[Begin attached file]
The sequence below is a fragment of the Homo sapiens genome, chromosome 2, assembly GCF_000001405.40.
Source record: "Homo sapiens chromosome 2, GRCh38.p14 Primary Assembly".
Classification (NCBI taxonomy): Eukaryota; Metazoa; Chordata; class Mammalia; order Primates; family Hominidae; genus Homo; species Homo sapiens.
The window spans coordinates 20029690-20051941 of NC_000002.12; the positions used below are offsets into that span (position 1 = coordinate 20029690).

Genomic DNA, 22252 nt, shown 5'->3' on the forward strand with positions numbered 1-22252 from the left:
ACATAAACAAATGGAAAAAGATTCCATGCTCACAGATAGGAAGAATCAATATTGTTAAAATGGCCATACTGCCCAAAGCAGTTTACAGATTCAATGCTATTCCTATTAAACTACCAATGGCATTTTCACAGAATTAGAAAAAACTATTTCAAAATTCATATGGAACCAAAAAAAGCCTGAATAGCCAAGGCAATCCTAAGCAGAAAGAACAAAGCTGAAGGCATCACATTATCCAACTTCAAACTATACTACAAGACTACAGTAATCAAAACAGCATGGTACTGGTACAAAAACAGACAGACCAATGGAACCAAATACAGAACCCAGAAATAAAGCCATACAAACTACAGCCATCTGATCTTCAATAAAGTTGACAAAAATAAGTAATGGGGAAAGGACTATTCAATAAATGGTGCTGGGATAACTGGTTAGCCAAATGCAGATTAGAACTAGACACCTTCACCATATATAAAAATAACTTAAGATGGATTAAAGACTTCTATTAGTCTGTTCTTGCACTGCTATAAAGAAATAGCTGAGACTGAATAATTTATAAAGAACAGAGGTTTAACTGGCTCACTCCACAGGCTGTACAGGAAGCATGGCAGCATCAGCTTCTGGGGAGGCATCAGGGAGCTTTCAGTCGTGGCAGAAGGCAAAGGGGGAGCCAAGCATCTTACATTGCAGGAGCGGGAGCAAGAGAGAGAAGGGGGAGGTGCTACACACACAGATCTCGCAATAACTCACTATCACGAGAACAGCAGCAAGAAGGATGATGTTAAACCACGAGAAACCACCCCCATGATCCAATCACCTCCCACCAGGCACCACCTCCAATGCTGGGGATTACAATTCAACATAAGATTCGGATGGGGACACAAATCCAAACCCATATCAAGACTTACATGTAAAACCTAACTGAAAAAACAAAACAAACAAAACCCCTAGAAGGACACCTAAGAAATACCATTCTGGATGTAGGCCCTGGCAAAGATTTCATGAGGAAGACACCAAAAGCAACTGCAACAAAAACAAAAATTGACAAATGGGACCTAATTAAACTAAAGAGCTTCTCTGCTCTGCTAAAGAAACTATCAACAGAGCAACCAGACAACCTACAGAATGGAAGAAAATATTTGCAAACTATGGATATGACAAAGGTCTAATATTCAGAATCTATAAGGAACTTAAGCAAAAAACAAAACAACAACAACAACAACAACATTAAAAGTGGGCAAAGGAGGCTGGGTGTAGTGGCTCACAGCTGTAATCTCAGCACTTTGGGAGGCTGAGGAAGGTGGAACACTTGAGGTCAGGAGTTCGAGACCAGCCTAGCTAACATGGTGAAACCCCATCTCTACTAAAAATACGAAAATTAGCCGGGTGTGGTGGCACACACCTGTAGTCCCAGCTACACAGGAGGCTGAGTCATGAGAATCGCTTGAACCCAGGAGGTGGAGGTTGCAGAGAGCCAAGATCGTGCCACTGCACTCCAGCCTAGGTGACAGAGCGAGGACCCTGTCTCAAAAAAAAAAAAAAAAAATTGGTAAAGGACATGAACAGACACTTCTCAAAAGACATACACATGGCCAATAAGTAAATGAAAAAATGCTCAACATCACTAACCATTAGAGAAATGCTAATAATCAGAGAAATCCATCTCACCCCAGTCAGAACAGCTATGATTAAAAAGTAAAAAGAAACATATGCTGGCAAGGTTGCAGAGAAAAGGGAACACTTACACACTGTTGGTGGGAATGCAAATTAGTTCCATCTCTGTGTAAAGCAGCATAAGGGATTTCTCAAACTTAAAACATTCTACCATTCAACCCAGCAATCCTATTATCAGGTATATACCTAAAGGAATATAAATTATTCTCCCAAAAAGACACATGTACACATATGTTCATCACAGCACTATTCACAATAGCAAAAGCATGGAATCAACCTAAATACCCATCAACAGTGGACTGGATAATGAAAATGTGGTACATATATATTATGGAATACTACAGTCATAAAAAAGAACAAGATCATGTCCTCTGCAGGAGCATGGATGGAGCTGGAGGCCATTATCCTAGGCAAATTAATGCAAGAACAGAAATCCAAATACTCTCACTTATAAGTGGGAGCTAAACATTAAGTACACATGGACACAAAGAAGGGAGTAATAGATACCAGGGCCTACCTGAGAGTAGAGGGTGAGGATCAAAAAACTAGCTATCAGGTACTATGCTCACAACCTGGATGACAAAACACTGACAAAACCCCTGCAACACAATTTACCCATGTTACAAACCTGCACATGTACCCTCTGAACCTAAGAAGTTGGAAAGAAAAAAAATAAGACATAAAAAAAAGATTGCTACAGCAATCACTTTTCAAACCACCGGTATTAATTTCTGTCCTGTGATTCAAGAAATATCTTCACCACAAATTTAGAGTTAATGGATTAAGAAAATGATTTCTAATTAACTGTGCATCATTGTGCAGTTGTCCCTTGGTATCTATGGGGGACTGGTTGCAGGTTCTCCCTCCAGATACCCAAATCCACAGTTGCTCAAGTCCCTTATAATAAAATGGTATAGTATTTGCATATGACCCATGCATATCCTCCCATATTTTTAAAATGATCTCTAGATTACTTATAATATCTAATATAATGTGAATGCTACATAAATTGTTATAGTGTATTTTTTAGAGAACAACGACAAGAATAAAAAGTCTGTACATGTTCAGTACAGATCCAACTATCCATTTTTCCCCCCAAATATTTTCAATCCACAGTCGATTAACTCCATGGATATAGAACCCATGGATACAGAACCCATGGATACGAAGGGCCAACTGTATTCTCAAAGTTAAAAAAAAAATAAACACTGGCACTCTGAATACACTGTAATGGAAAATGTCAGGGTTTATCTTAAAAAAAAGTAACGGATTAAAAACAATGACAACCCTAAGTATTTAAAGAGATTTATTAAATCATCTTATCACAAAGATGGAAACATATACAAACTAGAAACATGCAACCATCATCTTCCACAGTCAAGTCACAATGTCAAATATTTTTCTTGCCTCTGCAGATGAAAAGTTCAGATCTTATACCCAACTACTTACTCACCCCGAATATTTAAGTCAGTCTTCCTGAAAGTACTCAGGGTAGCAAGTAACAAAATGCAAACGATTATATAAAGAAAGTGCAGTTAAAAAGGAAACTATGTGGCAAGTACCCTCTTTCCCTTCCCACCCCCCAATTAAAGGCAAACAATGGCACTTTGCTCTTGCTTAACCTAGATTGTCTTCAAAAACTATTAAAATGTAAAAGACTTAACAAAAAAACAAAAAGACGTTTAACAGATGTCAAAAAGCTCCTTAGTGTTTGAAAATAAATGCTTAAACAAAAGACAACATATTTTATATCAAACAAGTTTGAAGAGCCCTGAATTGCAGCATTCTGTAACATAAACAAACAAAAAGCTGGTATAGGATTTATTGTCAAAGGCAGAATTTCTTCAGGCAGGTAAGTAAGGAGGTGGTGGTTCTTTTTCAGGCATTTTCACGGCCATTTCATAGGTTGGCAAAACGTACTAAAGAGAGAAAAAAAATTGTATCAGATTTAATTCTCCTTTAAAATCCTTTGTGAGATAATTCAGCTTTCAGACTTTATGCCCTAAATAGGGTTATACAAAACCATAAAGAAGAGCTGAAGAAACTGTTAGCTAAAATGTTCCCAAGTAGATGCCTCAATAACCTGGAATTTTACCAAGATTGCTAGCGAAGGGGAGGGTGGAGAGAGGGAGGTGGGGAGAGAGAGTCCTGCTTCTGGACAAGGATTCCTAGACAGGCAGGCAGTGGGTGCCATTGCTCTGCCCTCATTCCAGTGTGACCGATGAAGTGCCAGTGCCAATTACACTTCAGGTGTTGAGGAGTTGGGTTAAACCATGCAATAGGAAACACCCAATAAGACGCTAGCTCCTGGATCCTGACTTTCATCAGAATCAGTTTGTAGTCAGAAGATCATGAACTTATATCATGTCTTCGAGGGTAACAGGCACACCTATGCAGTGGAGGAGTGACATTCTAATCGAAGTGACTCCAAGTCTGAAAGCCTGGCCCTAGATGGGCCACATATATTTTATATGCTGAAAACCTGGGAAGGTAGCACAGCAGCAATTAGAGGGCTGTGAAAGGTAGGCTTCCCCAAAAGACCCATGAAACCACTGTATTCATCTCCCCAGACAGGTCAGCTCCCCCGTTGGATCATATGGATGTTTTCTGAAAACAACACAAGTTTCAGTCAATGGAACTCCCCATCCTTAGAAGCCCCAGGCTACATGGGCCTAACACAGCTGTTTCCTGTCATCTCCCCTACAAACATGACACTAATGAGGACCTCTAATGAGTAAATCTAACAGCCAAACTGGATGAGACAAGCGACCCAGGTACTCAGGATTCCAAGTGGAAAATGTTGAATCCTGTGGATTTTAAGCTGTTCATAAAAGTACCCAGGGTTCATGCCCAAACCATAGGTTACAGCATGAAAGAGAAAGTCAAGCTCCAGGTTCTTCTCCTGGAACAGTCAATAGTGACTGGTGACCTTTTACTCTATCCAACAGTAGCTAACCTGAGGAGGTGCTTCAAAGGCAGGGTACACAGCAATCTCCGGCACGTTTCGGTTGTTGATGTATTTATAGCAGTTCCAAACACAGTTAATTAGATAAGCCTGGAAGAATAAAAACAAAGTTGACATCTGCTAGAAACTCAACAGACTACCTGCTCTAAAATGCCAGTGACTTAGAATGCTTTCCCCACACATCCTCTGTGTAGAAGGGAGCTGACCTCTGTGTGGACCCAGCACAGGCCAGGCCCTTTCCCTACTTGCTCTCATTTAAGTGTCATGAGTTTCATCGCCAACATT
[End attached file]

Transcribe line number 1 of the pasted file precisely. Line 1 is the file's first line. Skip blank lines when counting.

The sequence below is a fragment of the Homo sapiens genome, chromosome 2, assembly GCF_000001405.40.